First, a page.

Saturday, August 31, 2013

July 1954 - The brave woman above, although herself no more than barely a post-adolescent at the time, gave birth to the author of this blog. Some 20-some years before that, on this very day, another brave woman, age unknown to this author at this time, also gave birth, this time to the woman pictured above. 

Flash forward back to the here and now, and we have the son, off on a semi-hedonistic adventure to hear as much music as he possibly can in one week, nearly forgetting to even as much as call his own mother on her birthday.  Thank Jobs for the internet, so at least he can send this virtual birthday card, and wish her the very best.

Love you, Mom!  Have a great birthday and a terrific year!

Thursday, August 29, 2013

Really, Who Are You?

When the First Chinese Patriarch Bodhidharma was asked, "Who are you?" he famously replied, "I don't know," or more accurately "Mu knowing," or "not knowing," or "not known," or "unknown," or even, "the unknown."  Personally, I like "that which is unknown."

Five generations of students and teachers later, the Sixth Chinese Patriarch Hui-Neng asks a monk, "What is this that comes thus?" Both Hui-Neng's question and Bodhidharma's earlier answer were directly pointing at buddha-nature, that which cannot be grasped with the mind, but is the substrate from which the mind divides all things into separate entities.  It is both empty of any individual identity and it is our potential to become a Buddha.  The monk answered Hui-Neng by saying "To describe a thing misses the mark."

The Fourth Chinese Patriarch, meeting the Fifth Patriarch when the latter was just a young boy, asked "What is your name?"  "What is your name?," "Who are you?," and "What is this that comes thus?" are all tests to see if the one being questioned grasps the essence of buddha-nature, whether the one asking the question realizes it or not.

The boy answers "I have a name, but it is an unusual one."

Intrigued, the Fourth Patriarch asks what this unusual name is.

"It is Buddha-nature," the boy replies.

"You do not have buddha-nature," the Fourth Patriarch tells the boy.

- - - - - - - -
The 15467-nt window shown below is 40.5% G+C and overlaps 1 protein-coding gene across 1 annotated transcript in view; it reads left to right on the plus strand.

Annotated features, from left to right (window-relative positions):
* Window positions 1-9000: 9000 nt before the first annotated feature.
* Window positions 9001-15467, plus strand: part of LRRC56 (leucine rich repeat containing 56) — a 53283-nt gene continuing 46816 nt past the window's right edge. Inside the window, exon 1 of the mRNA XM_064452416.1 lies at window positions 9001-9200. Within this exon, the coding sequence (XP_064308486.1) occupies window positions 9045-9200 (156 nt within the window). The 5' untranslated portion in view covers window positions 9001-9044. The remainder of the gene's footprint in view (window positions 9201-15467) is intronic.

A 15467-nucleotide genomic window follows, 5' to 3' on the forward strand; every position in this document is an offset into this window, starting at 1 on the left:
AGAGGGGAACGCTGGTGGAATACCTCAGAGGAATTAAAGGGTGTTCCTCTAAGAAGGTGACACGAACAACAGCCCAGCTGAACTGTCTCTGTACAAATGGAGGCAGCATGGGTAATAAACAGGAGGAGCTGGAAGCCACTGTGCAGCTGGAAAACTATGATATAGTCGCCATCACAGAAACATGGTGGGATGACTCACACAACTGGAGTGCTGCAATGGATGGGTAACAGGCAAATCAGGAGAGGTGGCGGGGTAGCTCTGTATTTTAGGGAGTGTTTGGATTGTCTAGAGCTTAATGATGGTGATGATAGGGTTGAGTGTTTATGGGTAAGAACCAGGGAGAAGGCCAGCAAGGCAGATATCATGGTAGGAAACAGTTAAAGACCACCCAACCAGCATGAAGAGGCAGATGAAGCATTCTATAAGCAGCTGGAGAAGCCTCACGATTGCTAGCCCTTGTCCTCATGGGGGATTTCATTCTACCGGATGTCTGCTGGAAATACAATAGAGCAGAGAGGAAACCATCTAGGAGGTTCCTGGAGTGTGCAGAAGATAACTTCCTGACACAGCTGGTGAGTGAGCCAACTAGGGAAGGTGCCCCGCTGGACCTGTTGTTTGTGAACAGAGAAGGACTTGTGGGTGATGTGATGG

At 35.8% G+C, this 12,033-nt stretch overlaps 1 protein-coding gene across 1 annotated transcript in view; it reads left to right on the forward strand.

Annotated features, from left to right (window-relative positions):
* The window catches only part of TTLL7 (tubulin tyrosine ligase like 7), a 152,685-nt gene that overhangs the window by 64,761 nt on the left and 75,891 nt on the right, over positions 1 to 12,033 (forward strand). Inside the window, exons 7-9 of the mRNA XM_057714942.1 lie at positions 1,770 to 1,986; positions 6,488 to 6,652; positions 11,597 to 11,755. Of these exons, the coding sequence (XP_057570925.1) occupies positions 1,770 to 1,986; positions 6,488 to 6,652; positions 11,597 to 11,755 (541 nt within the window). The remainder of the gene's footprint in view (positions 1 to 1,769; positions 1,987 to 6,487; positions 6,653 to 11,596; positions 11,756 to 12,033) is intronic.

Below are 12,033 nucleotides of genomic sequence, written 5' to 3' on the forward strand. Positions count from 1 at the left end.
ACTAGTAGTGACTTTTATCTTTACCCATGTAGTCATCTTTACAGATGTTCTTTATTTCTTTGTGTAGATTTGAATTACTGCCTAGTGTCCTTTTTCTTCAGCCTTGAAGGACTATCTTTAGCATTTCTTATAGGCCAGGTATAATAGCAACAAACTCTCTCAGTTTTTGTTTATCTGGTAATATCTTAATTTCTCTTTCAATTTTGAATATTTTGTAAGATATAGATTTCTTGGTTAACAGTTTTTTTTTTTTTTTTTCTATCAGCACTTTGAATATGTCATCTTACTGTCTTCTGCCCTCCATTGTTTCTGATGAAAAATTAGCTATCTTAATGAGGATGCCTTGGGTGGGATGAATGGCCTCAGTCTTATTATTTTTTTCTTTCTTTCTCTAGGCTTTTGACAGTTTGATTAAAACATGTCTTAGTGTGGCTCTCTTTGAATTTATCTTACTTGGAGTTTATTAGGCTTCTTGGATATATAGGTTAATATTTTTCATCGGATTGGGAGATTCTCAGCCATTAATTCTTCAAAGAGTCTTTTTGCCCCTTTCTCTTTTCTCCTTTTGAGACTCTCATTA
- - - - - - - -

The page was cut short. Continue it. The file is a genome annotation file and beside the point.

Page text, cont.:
"Buddha-nature is emptiness," the boy replies, "so we call it being without."

Years later, the Fifth Patriarch asks Hui-Neng, the Sixth Patriarch, "Where are you from?"  Do not think that just because the question this time is about geographical origination rather than individual identification that it is any different from the other three questions.

Hui-Neng answers straightforwardly,  "I am from south of the Great Mountains."

The Fifth Patriarch asks him, "Why do you come here?"

Still answering straightforwardly, Hui-Neng says "I come to become a Buddha."

The Fifth Patriarch tells him, "People from south of the Great Mountains do not have buddha-nature.  How can you expect to become a Buddha?" 

This sounds rude, certainly provincial and possibly even racist, but the Fifth Patriarch was correct - people from south of the Great Mountains do not, in fact, have buddha-nature.  But then, neither do the people from north of the Great Mountains.  No one "has" buddha-nature in the same sense that no one "has," say, atoms. To say that I "have" atoms implies that there is a "me" not composed of atoms that can possess these particles, yet there is no "me" that isn't itself completely composed of atoms.  I do not "have" atoms, I AM atoms. Similarly, we do not "have" buddha-nature, we completely and totally ARE buddha-nature through and through.

Hui-Neng understood.  He calmly told the Fifth Patriarch, "North and south exist in the minds of people, but in buddha-nature there is no north and south."

So this test, "Who are you?" was thrown at Bodhidharma, the First Chinese Patriarch, and has been passed down from generation of teacher to generation of student over the years, being posed by the Fourth Patriarch to the Fifth, and by the Fifth Patriarch to Hui-Neng, the Sixth Patriarch, and by Hui-Neng to his students, the many teachers of the seventh generation.  

This question still is being asked this day.  Quick, without referring to any other person or relying on a name (a mere label applied on you by some other), who are you? 

Wednesday, August 28, 2013

Trompe L'œil?

"Conservatism in human beings may be characterized as behavior by individuals who possess a reluctance to update their beliefs in the face of new information. This property is a natural result from information theory. . . the information one can receive is information sent minus equivocation, which is reduced gradually as the receiver’s background knowledge about the source increases. Hence, conservatism reflects the gradual reduction of equivocation by the receiver of any given information." (Jing Chen, The Entropy Theory of Human Mind